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10 Habits of The World’s Most Productive People

10 Habits of The World’s Most Productive People

Everyone has had the experience of not having enough hours in the day to accomplish everything you need to. Given the busy lives that we all lead, staying organized and staying productive can be a challenge. It is easy to get caught up on the wrong path and waste valuable time you need to get things done. Take some advice from ten of the world’s most productive people about staying on task and staying productive.

1. No Email in the Morning

Author of The 4-Hour Workweek Tim Ferriss has a brilliant strategy for handling the ubiquitous time-sink that is email. He spends the first few hours of the day ignoring it. According to Ferriss:

“You might need to get into your email to finish 100% of your most important to-dos. But can you get 80 or 90% done before you go into Gmail and have your rat brain explode with freak-out, dopamine excitement and cortisol panic? Yes.”

2. Create a System for Certain Tasks

When you have something you work on everyday it is best to create a system to handle it efficiently and without getting overwhelmed. Tony Hsieh, CEO of Zappos.com has come up with a strategy for staying on top of emails that he calls “Yesterbox.” Each morning when he boots up his computer he only answers emails he received the day before. As he explains on yesterbox.com:

“The great thing about this is when you get up in the morning, you know exactly how many emails you have to get through, there’s a sense of progress as you process each email from yesterday and remove it from your inbox, and there’s actually a point when you have zero emails left to process from yesterday.”

3. Limit Decision Fatigue

Each time you have to make a decision you use up a little bit of your limited supply of mental energy. To make the most of your cognitive reserves eliminate unnecessary decisions and simplify others. Take an example from productivity gurus like Steve Jobs, Barack Obama, and Albert Einstein and wear the same outfit every day. By not spending time and energy on picking out clothes, you have more time and energy to devote to more worth-while things.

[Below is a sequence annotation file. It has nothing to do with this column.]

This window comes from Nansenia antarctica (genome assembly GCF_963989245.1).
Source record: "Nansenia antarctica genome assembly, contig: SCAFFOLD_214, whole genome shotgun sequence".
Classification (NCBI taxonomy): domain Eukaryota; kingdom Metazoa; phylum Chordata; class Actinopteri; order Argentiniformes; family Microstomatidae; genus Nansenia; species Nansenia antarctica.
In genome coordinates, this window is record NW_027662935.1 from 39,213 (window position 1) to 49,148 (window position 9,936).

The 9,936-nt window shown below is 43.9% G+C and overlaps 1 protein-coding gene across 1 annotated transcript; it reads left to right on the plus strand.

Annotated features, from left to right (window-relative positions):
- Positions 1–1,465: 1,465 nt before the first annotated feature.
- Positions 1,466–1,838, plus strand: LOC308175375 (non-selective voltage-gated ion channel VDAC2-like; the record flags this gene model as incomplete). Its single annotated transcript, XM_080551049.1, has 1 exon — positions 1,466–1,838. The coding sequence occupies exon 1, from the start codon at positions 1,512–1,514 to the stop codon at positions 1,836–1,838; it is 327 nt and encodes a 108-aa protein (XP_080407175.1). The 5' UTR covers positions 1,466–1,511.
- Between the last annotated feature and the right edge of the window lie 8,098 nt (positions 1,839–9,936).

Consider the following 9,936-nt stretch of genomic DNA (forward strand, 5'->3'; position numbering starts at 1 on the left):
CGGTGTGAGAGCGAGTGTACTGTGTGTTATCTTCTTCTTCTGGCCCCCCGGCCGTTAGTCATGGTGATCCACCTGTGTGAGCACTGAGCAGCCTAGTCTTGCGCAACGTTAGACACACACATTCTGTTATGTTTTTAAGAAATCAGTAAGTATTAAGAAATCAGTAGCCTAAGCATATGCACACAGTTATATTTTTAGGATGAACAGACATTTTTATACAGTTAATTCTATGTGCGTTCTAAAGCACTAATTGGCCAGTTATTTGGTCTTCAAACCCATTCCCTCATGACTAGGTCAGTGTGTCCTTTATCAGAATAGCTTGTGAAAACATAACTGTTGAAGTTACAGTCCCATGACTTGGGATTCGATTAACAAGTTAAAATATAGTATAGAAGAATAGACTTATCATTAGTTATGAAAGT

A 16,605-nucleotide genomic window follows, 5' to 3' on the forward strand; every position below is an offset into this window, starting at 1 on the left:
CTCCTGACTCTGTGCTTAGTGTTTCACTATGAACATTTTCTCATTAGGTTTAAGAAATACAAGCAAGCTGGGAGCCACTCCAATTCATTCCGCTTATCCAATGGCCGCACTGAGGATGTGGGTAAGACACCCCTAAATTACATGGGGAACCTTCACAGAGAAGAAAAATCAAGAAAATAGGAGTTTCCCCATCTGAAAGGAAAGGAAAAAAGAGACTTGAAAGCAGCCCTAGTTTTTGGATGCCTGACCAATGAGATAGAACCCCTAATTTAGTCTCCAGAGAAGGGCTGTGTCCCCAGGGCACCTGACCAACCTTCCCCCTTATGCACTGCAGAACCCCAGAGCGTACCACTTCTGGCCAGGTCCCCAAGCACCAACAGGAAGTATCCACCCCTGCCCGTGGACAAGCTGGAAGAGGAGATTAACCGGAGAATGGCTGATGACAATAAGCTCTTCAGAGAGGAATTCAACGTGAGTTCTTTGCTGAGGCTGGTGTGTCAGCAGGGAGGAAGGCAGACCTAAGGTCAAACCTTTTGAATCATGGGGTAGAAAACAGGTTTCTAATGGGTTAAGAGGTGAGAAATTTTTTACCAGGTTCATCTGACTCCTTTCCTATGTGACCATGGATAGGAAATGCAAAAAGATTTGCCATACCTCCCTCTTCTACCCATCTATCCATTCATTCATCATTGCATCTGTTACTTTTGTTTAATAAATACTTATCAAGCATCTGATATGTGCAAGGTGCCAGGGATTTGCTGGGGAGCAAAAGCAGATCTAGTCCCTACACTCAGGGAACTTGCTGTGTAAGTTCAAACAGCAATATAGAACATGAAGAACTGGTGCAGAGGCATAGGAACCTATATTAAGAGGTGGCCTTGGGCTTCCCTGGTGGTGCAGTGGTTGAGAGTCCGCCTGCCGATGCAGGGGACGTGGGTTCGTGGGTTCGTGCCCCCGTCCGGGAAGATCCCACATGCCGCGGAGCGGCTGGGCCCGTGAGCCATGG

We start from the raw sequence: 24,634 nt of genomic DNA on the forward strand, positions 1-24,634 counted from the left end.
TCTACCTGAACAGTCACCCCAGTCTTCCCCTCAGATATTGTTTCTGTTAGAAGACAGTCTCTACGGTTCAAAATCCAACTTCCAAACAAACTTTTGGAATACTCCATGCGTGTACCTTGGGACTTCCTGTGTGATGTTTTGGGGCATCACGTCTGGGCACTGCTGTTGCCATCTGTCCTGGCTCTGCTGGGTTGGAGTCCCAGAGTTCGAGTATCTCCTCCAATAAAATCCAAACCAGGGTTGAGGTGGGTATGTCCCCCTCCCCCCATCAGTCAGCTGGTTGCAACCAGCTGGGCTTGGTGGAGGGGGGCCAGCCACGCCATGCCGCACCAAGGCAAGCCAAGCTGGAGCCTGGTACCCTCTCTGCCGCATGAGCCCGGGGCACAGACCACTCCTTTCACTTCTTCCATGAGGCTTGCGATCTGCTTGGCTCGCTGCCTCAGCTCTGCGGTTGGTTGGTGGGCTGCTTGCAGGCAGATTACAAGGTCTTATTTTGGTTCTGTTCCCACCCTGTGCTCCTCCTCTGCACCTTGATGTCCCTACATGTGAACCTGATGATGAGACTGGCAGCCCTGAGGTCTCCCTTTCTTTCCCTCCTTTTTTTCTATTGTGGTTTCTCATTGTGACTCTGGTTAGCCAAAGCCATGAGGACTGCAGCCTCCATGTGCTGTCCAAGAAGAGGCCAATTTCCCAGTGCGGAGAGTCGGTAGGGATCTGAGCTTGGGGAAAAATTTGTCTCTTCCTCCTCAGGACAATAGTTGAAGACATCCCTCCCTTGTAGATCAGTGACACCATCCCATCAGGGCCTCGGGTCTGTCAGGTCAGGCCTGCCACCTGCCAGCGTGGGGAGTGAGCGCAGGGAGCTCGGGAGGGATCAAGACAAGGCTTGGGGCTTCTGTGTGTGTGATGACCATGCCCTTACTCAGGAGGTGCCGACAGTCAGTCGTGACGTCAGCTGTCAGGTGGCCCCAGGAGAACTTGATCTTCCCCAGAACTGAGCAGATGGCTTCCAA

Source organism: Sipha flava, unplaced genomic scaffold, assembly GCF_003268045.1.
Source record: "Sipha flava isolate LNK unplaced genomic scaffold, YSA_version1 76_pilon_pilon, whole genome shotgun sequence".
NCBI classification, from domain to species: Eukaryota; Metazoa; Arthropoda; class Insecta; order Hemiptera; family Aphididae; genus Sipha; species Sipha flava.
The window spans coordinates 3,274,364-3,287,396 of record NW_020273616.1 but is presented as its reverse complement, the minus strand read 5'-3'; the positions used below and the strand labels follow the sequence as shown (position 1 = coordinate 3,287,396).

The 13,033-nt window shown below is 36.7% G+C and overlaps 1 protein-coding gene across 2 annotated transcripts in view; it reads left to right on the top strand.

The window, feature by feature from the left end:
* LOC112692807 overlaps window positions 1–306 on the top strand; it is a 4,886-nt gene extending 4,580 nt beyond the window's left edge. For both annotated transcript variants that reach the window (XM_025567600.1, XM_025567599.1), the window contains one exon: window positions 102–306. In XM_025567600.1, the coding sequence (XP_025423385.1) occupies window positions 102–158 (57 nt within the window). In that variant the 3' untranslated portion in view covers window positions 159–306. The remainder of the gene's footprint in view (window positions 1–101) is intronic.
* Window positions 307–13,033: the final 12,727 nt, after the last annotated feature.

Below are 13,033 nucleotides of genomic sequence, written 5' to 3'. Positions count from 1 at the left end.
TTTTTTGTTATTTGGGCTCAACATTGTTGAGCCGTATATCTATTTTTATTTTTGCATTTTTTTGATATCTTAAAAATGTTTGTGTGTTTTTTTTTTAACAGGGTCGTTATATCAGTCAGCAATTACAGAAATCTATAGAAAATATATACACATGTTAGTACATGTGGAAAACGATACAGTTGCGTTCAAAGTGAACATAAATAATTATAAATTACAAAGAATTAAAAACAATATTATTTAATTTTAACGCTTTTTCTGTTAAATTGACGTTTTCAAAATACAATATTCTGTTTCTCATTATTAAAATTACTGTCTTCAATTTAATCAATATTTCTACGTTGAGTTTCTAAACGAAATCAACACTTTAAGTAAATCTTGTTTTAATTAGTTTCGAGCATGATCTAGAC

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4. Handle Things Once

When swift action or decision-making is required, use Harvard Business Professor Robert Pozen’s OHIO strategy and Only Handle It Once. If you get an important email that requires your attention, reply immediately and move on to the next task. Keep your day moving and keep easily finished tasks off your to-do list.

5. Prioritize Tasks

Sometimes the best strategies for staying productive are the most obvious. Facebook founder and CEO Mark Zuckerberg stresses the importance of getting easy tasks out of the way in rapid-fire succession:

“I think a simple rule of business is, if you do the things that are easier first, then you can actually make a lot of  progress.”

6. Take Vacations

In a world where everyone is always fighting to get ahead it might seem counter-intuitive to go on vacation, but more and more companies are adopting policies that make time away from the office mandatory. Taking some time to clear your head and relax can do wonders for your productivity when you return. Follow Yahoo CEO Marissa Mayer’s philosophy:

“I pace myself by taking a weeklong vacation every four months.”

7. Sleep

Similar to taking regular vacations, getting a good night’s sleep will recharge your brain and improve your ability to stay on task. Huffington Post founder Arianna Huffington swears by the strategy of stepping away from a perpetually busy schedule to get the necessary amount of rest (at least 7 hours a night). Not only are you more able to make decisions when you’re rested, those decisions tend to be of better quality and you are less likely to feel overwhelmed by them.